Psychopathic Personality Traits Linked With U.S. Presidential Success, Psychologists Suggest

'Psychopathic' President Study Produces Surprising Results

Lack of guilt, fearlessness and interpersonal dominance -- that may sound like a description of a high-powered executive or politician, but it's actually a list of traits commonly found in psychopaths. According to new research, this similarity may not be a coincidence.

A team of researchers at Emory University in Atlanta recently found that the fearless dominance associated with psychopathy may predict presidential performance. The study was published in the September 2012 issue of the Journal of Personality and Social Psychology.

"Certain psychopathic traits may be like a double-edged sword," the study's lead author Dr. Scott Lilienfeld, a psychologist at Emory, said in a written statement. "Fearless dominance, for example, may contribute to reckless criminality and violence, or to skillful leadership in the face of a crisis."

The researchers compiled personality assessments of the 42 previous U.S. presidents -- up to and including George W. Bush -- using data from about 100 historical experts, such as biographers, journalists, and political scholars. Those personalities were compared with each president's performance, and links began to emerge.

Out of all the former presidents tested in the Emory study, Theodore Roosevelt ranked the highest for fearless dominance, according to the researchers. He was followed by John F. Kennedy, Franklin D. Roosevelt, Ronald Reagan, Rutherford Hayes, Zachary Taylor, Bill Clinton, Martin Van Buren, Andrew Jackson and George W. Bush.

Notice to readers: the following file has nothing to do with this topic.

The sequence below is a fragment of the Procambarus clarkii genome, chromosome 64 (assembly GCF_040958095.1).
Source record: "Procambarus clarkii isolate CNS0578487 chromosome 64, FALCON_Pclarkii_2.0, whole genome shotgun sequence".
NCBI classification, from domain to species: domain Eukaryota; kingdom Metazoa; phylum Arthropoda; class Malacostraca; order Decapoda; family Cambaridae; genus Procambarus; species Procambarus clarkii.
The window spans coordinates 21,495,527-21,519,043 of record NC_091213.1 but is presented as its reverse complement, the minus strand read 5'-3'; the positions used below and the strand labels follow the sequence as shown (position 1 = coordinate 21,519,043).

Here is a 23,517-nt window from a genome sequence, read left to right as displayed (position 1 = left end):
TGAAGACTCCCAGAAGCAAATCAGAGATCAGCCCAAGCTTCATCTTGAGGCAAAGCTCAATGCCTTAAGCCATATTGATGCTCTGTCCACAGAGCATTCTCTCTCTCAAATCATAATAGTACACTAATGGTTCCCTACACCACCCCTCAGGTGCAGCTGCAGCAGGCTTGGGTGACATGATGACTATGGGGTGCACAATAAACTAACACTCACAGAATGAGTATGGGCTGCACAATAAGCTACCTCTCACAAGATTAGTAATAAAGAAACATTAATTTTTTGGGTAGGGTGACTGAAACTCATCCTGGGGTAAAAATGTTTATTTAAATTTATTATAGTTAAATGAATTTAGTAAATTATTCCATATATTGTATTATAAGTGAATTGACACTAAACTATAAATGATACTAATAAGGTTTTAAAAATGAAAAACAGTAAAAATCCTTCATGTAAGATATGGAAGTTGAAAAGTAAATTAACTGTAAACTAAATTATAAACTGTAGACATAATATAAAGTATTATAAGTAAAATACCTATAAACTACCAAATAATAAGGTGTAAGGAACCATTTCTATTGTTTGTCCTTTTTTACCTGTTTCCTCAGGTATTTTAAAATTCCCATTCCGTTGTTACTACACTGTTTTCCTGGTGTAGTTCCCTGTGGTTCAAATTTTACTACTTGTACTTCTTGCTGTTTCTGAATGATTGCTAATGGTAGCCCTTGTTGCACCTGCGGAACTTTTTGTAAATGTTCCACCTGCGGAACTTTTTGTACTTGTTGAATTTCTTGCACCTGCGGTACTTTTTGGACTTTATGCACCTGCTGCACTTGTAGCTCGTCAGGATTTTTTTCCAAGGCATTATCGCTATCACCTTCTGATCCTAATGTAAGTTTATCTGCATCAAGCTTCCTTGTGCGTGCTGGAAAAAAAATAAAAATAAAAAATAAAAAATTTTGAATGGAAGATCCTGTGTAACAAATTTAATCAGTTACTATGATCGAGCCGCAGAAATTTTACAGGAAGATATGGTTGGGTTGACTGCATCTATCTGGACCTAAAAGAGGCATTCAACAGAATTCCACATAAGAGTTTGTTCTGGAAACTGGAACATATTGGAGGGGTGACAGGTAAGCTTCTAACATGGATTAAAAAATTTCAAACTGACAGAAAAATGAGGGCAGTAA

"Politicians are more likely than people in the general population to be sociopaths," clinical psychologist and author Dr. Martha Stout, who's not associated with the Emory study, told The Huffington Post for an earlier story. The terms sociopath and psychopath can be interchangeable in the mental health profession, she said.

"I think you would find no expert in the field of sociopathy/psychopathy/antisocial personality disorder who would dispute this," Stout continued. "That a small minority of human beings literally have no conscience was and is a bitter pill for our society to swallow -- but it does explain a great many things, shamelessly deceitful political behavior being one."

Emory researchers noted that psychopathic personalities are defined by a myriad of traits, including many that are maladaptive. But this recent analysis opens the door for further study of the condition's positive effects.

“We believe more research is needed into the implications of boldness for leadership in general,” Lilienfeld said in the statement.

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